So the challenge to you is to embrace your role as the first line of health care in rural Tennessee, to engage your patients and their families to improve both their mental as well as physical health.
We understand too that it takes more than good people on the front lines, it takes good government on your side. The Clinton/Gore Administration is committed to providing the resources that health care professionals need to provide for people in rural as well as urban and suburban communities.
For example, this year, over $38 million has been allocated to the Rural Health Outreach, Telemedicine and Network Development Grant Program. Last October, $25 million was awarded to health providers in 144 rural communities. This grant emphasizes service delivery through new and creative strategies and partnerships, extending services to at least two million rural citizens across the nation and providing services that include hospice care, health check-ups to children at school, prenatal care to women in remote areas with mobile clinics, and networks of health care providers for remote communities.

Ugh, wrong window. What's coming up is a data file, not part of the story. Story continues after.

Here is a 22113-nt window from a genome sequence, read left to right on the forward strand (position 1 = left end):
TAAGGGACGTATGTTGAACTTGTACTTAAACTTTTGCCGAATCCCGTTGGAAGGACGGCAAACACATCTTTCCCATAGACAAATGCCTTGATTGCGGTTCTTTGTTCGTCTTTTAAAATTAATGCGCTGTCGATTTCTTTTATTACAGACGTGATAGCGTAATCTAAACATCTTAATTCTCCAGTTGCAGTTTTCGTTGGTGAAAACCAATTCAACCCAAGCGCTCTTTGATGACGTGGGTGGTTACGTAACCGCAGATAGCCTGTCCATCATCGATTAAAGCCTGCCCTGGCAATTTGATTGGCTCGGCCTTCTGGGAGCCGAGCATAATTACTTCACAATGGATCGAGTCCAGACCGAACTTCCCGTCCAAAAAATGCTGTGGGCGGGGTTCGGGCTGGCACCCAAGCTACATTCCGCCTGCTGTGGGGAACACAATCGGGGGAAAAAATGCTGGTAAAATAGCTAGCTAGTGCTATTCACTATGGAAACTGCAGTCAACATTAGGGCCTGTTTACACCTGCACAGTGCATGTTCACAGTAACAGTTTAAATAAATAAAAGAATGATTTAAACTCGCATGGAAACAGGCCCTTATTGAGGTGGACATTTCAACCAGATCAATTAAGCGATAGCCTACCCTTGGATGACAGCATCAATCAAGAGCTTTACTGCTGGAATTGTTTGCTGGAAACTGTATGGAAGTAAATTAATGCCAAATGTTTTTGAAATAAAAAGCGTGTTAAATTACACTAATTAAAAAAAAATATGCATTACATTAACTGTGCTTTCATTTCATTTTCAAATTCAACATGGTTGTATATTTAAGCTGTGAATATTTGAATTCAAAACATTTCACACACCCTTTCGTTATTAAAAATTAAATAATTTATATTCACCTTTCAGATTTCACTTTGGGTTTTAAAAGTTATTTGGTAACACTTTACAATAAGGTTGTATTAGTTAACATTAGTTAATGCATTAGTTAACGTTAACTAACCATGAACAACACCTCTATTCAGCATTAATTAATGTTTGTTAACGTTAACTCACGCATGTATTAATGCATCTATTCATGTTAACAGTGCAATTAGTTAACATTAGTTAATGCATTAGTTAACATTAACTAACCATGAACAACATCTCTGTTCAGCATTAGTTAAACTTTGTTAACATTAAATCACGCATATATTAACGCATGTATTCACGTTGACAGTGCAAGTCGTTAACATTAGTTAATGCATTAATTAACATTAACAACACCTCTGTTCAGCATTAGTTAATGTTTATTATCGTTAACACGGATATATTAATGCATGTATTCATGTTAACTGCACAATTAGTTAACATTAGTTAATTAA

Since 1991, approximately $175 million has been allocated to this program, reaching over 300 rural communities.
One of the more innovative uses of this funding in Tennessee is a program called Community Health Outreach, led by Cherokee Health Systems, which is the sole provider of mental health services in Grainger, Union and Claiborne counties. This outreach program teaches children, parents and educators how to stay healthy and how to access the community's network of health services. To date, it has reached out to more than 37,000 children through parent and teacher contacts.